In 1973, 25 dollars and a mission to go back-to-school shopping pushed adolescent Cindy Campbell to host an event that would inadvertently lead to the genesis of hip-hop.
Campbell planned and hosted what is now known as the “Back to School Party,” which featured the first hip-hop star and “Father of Hip-Hop” DJ Kool Herc, who is also her older brother. Campbell’s influence is often forgotten, but without her ambition and drive, hip-hop would not have been born that year.
Forty-seven years later, Megan Thee Stallion, a successful female rapper and artist with two number-one hits in a year, is using her platform to bring attention to violence against Black women and the need to protect them in a The New York Times op-ed.
Women occupy — and have occupied — a complicated role within the world of hip-hop, where hypermasculinity has long been ubiquitous, according to Professor Ellen Gorman, who teaches “Race, Rap and Power” in the English department.
“The notion of a kind of Black masculinity stems all the way back to slave tropes of the Black male, where Black men are responding to that conditioning and the referential notions of them as ‘boys.’ So then their response [in hip-hop] is pushing back in a machismo way,” Gorman said in an interview with The Hoya. “The hyper-machismo, the hyper-sexuality in rap and hip-hop — all that requires and depends on the subjugation of women.”
Female hip-hop artists and groups like MC Lyte, TLC and Queen Latifah are some artists who have attempted to counter the treatment of women as sex objects with lyrics about men being untrustworthy and no good. Others like Lil’ Kim have leaned into their sexualization as a way to own their sexual power, according to Gorman.
In their music and performances, female rappers have broached topics traditionally accepted for men — but not women — to discuss, according to Professor Robynn Stilwell of the department of performing arts, who teaches courses on race, popular culture and American music and cinema.
“I think there is a certain power in saying, ‘Well, you talk like that, we’re gonna talk like this,’” Stilwell said in an interview with The Hoya.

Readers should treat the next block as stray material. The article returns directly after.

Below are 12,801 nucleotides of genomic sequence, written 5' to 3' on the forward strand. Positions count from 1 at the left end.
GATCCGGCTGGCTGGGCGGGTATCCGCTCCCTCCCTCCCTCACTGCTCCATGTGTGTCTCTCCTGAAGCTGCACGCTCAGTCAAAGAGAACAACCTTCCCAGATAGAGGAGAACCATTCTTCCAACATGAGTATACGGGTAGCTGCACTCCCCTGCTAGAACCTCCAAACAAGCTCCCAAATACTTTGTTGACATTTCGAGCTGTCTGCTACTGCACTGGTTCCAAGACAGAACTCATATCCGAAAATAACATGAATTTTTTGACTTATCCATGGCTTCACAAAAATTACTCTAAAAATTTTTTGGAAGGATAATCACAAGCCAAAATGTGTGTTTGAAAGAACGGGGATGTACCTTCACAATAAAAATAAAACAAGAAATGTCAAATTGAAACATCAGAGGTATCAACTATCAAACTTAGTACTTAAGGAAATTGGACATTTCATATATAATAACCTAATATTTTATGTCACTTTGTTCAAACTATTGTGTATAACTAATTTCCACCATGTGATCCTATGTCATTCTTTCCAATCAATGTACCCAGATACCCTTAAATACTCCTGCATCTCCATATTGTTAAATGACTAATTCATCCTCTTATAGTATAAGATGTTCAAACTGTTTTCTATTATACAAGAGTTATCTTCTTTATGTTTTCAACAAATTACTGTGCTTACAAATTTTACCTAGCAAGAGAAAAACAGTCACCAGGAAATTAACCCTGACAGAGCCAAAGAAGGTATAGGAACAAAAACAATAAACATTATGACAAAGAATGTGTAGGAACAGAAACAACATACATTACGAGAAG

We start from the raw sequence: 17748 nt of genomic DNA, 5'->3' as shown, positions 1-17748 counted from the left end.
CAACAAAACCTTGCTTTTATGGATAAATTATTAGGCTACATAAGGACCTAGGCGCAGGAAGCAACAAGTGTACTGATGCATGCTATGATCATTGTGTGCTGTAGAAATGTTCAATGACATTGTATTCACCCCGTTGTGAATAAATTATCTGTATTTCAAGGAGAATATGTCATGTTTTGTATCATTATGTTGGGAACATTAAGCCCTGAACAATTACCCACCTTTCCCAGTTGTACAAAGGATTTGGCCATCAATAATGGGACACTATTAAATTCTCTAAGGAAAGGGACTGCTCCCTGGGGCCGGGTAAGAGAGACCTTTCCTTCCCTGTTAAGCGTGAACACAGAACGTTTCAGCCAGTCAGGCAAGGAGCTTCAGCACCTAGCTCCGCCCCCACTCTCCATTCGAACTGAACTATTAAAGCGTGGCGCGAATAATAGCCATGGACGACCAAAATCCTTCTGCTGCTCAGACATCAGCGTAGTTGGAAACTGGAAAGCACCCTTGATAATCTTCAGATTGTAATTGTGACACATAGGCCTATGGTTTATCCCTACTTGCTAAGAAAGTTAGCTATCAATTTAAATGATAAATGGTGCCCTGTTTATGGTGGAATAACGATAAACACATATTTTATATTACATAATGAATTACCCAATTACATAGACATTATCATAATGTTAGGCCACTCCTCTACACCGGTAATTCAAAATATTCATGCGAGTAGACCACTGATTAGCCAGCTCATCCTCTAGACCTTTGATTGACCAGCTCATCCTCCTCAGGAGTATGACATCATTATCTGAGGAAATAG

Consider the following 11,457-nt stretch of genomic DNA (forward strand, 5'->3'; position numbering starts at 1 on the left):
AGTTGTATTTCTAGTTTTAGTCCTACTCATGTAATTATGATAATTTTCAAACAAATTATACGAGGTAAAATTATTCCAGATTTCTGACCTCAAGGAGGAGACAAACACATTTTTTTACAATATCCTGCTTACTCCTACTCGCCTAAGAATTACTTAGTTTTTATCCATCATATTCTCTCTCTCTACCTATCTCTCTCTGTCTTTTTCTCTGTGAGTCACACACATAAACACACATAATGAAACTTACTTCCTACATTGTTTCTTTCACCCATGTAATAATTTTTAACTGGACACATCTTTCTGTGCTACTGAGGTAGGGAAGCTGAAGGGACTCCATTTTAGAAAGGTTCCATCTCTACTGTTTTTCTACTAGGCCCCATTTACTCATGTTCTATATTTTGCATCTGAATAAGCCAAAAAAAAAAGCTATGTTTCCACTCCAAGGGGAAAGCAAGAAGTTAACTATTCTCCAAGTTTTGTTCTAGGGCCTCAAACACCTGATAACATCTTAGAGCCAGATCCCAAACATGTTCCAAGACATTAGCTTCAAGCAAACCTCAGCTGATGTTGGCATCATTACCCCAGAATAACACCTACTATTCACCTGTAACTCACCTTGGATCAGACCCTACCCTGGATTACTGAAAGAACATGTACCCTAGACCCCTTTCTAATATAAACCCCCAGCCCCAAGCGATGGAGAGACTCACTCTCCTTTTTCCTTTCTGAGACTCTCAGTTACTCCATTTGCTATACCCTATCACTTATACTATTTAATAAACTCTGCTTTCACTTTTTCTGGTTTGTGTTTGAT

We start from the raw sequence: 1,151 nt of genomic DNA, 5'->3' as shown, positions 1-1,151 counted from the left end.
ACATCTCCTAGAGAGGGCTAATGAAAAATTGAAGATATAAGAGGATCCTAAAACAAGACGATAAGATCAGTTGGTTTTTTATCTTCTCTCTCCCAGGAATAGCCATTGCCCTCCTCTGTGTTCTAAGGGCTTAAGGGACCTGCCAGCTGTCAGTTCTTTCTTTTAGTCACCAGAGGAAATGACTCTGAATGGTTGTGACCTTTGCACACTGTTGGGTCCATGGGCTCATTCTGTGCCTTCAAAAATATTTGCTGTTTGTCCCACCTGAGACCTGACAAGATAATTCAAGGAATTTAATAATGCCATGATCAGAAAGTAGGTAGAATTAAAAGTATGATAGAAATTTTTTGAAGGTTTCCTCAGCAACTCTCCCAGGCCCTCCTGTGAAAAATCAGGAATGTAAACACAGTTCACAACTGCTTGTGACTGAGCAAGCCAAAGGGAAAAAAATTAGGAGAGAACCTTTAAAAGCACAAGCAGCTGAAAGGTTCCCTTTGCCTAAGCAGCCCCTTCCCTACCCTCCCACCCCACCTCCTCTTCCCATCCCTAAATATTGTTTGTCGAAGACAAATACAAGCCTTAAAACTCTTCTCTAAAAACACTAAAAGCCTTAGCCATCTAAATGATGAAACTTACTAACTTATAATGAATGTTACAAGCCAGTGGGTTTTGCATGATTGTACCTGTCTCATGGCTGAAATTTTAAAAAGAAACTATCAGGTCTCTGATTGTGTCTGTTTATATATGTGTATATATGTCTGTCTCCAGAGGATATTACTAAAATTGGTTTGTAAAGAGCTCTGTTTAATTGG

Female artists have weaponized themes often used to objectify women by transforming them into a source of pride, according to Stilwell.
“Where I do think there is empowerment is in taking aspects of women’s sexuality that aren’t talked about or talked about with some sort of disgust and actually making them a positive,” Stilwell said. “I think that’s actually really powerful.”
Women hip-hop artists often try to normalize taboo topics and the female experience by creating a space in which women are able to rap about things that affect them. This empowerment is not without critics, however, who claim that these women are not representing the traditional ideal of femininity. But this claim is only leveraged against women whenever women succeed, according to Stilwell.
“I mean, you only have to look on social media whenever a woman makes a point, and especially if she really lands a point, then the response is always incredibly sexualized,” Stilwell said. “It always comes with, at the minimum, some sort of denigration of her femininity, assuming she wants femininity.”
There has been an observable rise in the commercial popularity of female rappers, and perhaps some changes induced by the #MeToo movement, as well, according to Professor Anna Celenza of the department of performing arts, who teaches about American music history and the music industry.
“A lot of women, especially the big names including Cardi B, have very recently, especially after the #MeToo movement, taken control of their sexuality presented in hip-hop,” Celenza said in an interview with The Hoya. “Therefore, women have become more involved with hip-hop.”
This notion of taking control of one’s sexuality is not actually as new as it may seem, however, and is ripe with its own complications, according to Gorman.
“Lil’ Kim gets a lot of heat from scholars and even a lot of music critics who say, ‘Owning your sexual power — that never works.’ Because at the end of the day, it’s the male gaze. To say you’re a bitch means you’re succumbing to a sexual power that’s never yours to own anyway,” Gorman said. “That’s a conversation that’s always ongoing still, and especially with Beyoncé.”
Megan Thee Stallion, Cardi B and Rico Nasty are some figures in the hip-hop world who are trying to complicate that thinking about female desire, but the backlash against “WAP” this summer is evidence of the fact that society is not so welcoming to that conversation about women’s sexual power, according to Gorman.
“‘WAP,’ obviously, really freaked people out,” Gorman said. “And that showed us that I think we have a long way to go in terms of thinking about female desire, outside of some kind of religious patriarchal notion of what women are allowed to have.”
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